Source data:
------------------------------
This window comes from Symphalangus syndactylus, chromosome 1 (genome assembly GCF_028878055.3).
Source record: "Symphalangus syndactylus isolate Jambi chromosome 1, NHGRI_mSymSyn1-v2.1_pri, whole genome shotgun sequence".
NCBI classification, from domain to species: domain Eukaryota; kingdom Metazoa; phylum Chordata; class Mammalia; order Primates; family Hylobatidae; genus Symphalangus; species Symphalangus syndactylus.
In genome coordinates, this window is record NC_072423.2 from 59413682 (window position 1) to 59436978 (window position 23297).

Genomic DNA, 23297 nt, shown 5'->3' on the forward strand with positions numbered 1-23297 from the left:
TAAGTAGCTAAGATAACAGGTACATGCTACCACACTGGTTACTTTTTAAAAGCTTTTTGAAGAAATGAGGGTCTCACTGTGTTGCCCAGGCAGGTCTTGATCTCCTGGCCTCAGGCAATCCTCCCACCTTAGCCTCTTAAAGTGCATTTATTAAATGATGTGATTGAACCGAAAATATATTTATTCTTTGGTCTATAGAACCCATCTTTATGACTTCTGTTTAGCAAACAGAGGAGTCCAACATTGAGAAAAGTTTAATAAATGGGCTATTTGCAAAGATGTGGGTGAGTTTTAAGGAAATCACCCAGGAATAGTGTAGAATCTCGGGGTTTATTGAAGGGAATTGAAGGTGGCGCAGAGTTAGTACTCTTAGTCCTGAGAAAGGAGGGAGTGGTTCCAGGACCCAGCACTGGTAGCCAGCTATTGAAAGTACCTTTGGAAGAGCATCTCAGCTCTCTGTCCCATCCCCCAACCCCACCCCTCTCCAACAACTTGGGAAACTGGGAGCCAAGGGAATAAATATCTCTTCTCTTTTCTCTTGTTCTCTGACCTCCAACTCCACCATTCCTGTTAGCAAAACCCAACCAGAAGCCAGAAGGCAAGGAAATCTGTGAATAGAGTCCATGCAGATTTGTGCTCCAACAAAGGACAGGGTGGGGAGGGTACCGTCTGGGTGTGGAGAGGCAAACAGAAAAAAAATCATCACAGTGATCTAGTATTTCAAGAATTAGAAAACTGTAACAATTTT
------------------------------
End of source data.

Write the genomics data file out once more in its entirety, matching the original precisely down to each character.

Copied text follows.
This window comes from Symphalangus syndactylus, chromosome 1 (genome assembly GCF_028878055.3).
Source record: "Symphalangus syndactylus isolate Jambi chromosome 1, NHGRI_mSymSyn1-v2.1_pri, whole genome shotgun sequence".
NCBI classification, from domain to species: domain Eukaryota; kingdom Metazoa; phylum Chordata; class Mammalia; order Primates; family Hylobatidae; genus Symphalangus; species Symphalangus syndactylus.
In genome coordinates, this window is record NC_072423.2 from 59413682 (window position 1) to 59436978 (window position 23297).

Genomic DNA, 23297 nt, shown 5'->3' on the forward strand with positions numbered 1-23297 from the left:
TAAGTAGCTAAGATAACAGGTACATGCTACCACACTGGTTACTTTTTAAAAGCTTTTTGAAGAAATGAGGGTCTCACTGTGTTGCCCAGGCAGGTCTTGATCTCCTGGCCTCAGGCAATCCTCCCACCTTAGCCTCTTAAAGTGCATTTATTAAATGATGTGATTGAACCGAAAATATATTTATTCTTTGGTCTATAGAACCCATCTTTATGACTTCTGTTTAGCAAACAGAGGAGTCCAACATTGAGAAAAGTTTAATAAATGGGCTATTTGCAAAGATGTGGGTGAGTTTTAAGGAAATCACCCAGGAATAGTGTAGAATCTCGGGGTTTATTGAAGGGAATTGAAGGTGGCGCAGAGTTAGTACTCTTAGTCCTGAGAAAGGAGGGAGTGGTTCCAGGACCCAGCACTGGTAGCCAGCTATTGAAAGTACCTTTGGAAGAGCATCTCAGCTCTCTGTCCCATCCCCCAACCCCACCCCTCTCCAACAACTTGGGAAACTGGGAGCCAAGGGAATAAATATCTCTTCTCTTTTCTCTTGTTCTCTGACCTCCAACTCCACCATTCCTGTTAGCAAAACCCAACCAGAAGCCAGAAGGCAAGGAAATCTGTGAATAGAGTCCATGCAGATTTGTGCTCCAACAAAGGACAGGGTGGGGAGGGTACCGTCTGGGTGTGGAGAGGCAAACAGAAAAAAAATCATCACAGTGATCTAGTATTTCAAGAATTAGAAAACTGTAACAATTTT